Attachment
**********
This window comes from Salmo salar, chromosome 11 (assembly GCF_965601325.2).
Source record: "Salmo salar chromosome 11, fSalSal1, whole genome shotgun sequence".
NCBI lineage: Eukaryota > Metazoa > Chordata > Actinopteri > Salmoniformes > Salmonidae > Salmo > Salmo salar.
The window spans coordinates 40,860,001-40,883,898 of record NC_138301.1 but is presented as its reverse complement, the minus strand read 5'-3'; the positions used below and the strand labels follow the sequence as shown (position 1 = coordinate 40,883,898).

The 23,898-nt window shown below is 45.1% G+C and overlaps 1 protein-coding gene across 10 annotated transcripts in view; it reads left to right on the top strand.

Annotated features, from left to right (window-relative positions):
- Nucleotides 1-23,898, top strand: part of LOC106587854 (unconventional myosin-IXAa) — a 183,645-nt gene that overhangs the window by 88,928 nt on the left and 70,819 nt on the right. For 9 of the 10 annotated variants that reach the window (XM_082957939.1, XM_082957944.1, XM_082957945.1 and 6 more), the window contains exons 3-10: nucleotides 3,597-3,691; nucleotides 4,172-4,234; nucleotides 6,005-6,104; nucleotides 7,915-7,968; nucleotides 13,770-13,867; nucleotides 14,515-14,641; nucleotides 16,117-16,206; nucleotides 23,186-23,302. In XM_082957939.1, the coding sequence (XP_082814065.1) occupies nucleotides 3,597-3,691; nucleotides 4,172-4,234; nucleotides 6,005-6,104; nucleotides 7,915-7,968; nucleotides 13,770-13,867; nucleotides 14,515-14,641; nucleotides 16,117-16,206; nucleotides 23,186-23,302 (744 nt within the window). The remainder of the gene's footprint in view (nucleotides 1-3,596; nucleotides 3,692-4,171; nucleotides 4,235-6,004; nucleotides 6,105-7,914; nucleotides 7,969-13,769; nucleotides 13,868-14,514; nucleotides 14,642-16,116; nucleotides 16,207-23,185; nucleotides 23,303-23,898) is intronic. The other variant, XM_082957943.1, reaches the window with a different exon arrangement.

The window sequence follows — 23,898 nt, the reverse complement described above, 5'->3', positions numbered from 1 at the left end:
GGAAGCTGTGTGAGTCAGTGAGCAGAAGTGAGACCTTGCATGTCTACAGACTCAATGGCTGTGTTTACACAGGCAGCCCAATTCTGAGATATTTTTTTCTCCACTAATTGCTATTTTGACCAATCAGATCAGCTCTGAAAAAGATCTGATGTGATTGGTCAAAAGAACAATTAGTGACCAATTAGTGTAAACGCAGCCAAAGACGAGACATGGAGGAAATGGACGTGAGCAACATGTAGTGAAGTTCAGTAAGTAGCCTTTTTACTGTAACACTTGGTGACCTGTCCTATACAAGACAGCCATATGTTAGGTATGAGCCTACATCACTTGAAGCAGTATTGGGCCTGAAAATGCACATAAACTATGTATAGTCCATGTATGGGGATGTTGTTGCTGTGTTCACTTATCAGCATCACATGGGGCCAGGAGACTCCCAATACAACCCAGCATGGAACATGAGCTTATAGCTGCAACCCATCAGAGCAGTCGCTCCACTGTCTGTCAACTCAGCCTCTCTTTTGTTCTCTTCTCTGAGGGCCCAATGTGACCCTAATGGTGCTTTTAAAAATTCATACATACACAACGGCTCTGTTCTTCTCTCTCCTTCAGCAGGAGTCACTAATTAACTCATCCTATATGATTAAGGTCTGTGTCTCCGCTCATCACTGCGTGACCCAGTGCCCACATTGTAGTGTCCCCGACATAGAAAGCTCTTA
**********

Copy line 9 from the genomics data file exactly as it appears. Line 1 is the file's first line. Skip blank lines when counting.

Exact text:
GGAAGCTGTGTGAGTCAGTGAGCAGAAGTGAGACCTTGCATGTCTACAGACTCAATGGCTGTGTTTACACAGGCAGCCCAATTCTGAGATATTTTTTTCTCCACTAATTGCTATTTTGACCAATCAGATCAGCTCTGAAAAAGATCTGATGTGATTGGTCAAAAGAACAATTAGTGACCAATTAGTGTAAACGCAGCCAAAGACGAGACATGGAGGAAATGGACGTGAGCAACATGTAGTGAAGTTCAGTAAGTAGCCTTTTTACTGTAACACTTGGTGACCTGTCCTATACAAGACAGCCATATGTTAGGTATGAGCCTACATCACTTGAAGCAGTATTGGGCCTGAAAATGCACATAAACTATGTATAGTCCATGTATGGGGATGTTGTTGCTGTGTTCACTTATCAGCATCACATGGGGCCAGGAGACTCCCAATACAACCCAGCATGGAACATGAGCTTATAGCTGCAACCCATCAGAGCAGTCGCTCCACTGTCTGTCAACTCAGCCTCTCTTTTGTTCTCTTCTCTGAGGGCCCAATGTGACCCTAATGGTGCTTTTAAAAATTCATACATACACAACGGCTCTGTTCTTCTCTCTCCTTCAGCAGGAGTCACTAATTAACTCATCCTATATGATTAAGGTCTGTGTCTCCGCTCATCACTGCGTGACCCAGTGCCCACATTGTAGTGTCCCCGACATAGAAAGCTCTTA